It's possible the water we're drinking was once dinosaur pee! This fact gets a resolute sounding “eeewwww!” from the primary and intermediate-aged students participating in the Water Sensitive Design (WSD) in Schools programme. Environmental Scientists Cat Davis and Monique Wheat debunk the myth of scientists hovering in lab-coats over a microscope by going into the classroom to educate students on water issues at schools within the Hibiscus Bays and Devonport-Takapuna Local Board areas.
Why do we discuss dinosaur pee? The water on Earth is constantly recycled in a closed system; no water comes in and no water goes out. This concept is central to understanding the importance of water and the connections between stormwater and wastewater to the water quality in rivers, streams and the sea - in the students’ backyards, in Auckland and in the wider world.
This year the team from Morphum Environmental, funded by the Hibiscus Bays and Devonport-Takapuna Local Boards together with the Sustainable Schools advisors at Auckland Council, have delivered four sets of lessons for up to 30 students at each of the six schools.
The informative lessons on water, stormwater, pollution and water-sensitive design are paired with relevant interactive activities to get the students out of the classroom and implementing their learning. The lessons aim to increase the number of people educated about preventing pollution in our waterways through good stormwater management practices, including rain tanks and stormwater harvesting.
Real ‘lightbulb’ moments are happening for many students, who return to subsequent lessons with accounts of ways that they have changed their behaviour regarding water, and examples of how they are getting others to change their behaviour too (e.g. washing cars on the lawn). This shows that the students are making important connections between how stormwater pollution affects rivers (awa) and the sea.
The fourth lesson, led by Morphum Environmental’s Graduate Engineer Sarah Andrew and Cat Davis, introduced different types of water-sensitive devices to the students. The students donned hi-vis vests as they investigated their school grounds as “stormwater engineers”, seeking sites for installation of water-sensitive solutions like permeable pavement, green roofs, rain tanks and rain gardens that are applicable for their school. A rain tank, funded by Local Boards, will be installed at each of the schools and unveiled in an opening ceremony led by Laurie Dee from Rainworks.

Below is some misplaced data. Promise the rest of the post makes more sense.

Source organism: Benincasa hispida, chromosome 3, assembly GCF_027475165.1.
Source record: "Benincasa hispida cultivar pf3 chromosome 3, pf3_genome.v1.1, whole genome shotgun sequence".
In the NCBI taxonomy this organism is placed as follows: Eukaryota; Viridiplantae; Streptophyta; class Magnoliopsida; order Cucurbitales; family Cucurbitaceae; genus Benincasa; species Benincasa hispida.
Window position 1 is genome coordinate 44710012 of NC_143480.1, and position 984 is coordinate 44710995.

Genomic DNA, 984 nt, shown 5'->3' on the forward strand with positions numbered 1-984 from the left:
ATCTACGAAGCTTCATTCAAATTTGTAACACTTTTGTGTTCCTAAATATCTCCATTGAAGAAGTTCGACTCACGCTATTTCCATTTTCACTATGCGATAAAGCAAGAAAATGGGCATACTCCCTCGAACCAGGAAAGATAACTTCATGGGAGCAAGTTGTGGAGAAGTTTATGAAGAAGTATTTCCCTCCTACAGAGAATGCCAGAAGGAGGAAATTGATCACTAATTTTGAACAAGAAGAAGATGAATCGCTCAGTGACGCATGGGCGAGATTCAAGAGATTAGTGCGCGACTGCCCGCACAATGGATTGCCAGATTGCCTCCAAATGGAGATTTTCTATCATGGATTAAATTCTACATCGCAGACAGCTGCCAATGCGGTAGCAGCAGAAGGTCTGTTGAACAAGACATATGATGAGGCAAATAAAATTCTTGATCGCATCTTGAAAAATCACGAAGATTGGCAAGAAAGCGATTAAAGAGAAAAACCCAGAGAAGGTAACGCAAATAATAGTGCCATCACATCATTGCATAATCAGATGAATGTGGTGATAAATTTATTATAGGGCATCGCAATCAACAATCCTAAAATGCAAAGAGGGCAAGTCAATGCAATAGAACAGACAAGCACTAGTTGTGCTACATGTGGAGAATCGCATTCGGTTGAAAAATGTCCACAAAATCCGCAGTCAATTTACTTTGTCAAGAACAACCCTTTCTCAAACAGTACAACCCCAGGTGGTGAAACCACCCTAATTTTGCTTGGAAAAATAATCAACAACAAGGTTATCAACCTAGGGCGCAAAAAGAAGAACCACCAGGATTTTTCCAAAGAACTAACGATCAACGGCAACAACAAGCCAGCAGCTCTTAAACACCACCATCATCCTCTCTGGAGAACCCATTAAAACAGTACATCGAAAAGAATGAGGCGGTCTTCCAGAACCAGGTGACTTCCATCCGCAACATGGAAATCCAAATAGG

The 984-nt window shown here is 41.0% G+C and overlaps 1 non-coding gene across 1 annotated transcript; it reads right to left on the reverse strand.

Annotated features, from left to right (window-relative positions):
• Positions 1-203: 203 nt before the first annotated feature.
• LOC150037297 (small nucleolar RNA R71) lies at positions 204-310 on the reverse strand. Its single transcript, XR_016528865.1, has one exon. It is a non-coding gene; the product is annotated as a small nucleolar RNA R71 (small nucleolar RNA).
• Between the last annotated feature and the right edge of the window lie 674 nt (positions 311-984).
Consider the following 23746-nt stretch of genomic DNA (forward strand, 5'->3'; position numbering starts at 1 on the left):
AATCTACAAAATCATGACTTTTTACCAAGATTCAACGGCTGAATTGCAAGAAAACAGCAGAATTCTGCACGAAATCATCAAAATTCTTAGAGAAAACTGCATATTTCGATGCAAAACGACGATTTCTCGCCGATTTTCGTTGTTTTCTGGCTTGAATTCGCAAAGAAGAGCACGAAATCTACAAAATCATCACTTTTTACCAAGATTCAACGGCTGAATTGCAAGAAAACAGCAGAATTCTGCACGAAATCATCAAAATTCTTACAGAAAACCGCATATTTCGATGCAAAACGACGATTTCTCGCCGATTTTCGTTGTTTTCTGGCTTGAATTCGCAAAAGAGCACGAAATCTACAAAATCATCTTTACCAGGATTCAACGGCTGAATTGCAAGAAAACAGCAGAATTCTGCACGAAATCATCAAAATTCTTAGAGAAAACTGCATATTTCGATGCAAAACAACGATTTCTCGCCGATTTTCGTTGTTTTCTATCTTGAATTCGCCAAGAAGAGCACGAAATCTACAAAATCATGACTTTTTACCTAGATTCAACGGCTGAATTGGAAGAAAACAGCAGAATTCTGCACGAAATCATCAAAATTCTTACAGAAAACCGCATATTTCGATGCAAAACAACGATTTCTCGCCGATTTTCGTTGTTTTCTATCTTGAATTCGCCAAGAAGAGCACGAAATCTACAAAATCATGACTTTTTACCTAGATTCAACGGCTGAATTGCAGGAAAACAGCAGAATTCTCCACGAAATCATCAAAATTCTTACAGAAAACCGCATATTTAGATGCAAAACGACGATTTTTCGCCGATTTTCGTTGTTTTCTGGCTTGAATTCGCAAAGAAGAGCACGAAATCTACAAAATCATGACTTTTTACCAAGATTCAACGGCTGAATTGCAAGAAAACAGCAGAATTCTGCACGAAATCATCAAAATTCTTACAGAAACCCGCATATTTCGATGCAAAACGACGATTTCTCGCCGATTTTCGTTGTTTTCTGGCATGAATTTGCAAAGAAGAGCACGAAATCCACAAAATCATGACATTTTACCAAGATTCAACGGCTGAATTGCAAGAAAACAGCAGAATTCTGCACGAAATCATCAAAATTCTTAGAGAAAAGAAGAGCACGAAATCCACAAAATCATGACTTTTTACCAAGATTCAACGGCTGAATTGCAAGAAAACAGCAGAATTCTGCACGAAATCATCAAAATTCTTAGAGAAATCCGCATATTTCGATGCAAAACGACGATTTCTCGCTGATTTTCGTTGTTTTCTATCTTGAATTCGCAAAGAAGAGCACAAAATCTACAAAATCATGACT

Feedback from Dianne Cluett, a teacher at Bayswater Primary, confirms the value of the lessons for the students:
“I have been meaning to email you to say how fabulous Cat and Monique were with the children. They learned so much and thoroughly enjoyed it. I really appreciated their efforts and expertise both in knowledge they imparted, and the way they both worked with the children. What they did with the children was so well organised and engaging. Thank you so much for including our school in this project. We are very privileged. We are really looking forward to today.”
The Water Sensitive Design in Schools programme was successfully implemented in 2017 at Milford School, Hauraki School and Murrays Bay Intermediate, and in 2016 at Murrays Bay School, Rowandale School and Onehunga Primary. These programmes were very successful, with the students and their schools working together to implement water-sensitive design options, including the installation of rain gardens and stormwater detention tanks. The students also took away learnings about water-sensitive design, demonstrated ownership of their environment, and were empowered to become guardians of our water.
To find out whether Water Sensitive Design in Schools programmes are available in your community, contact your Local Board. https://www.aucklandcouncil.govt.nz/about-auckland-council/how-auckland-council-works/local-boards/Pages/find-local-board.aspx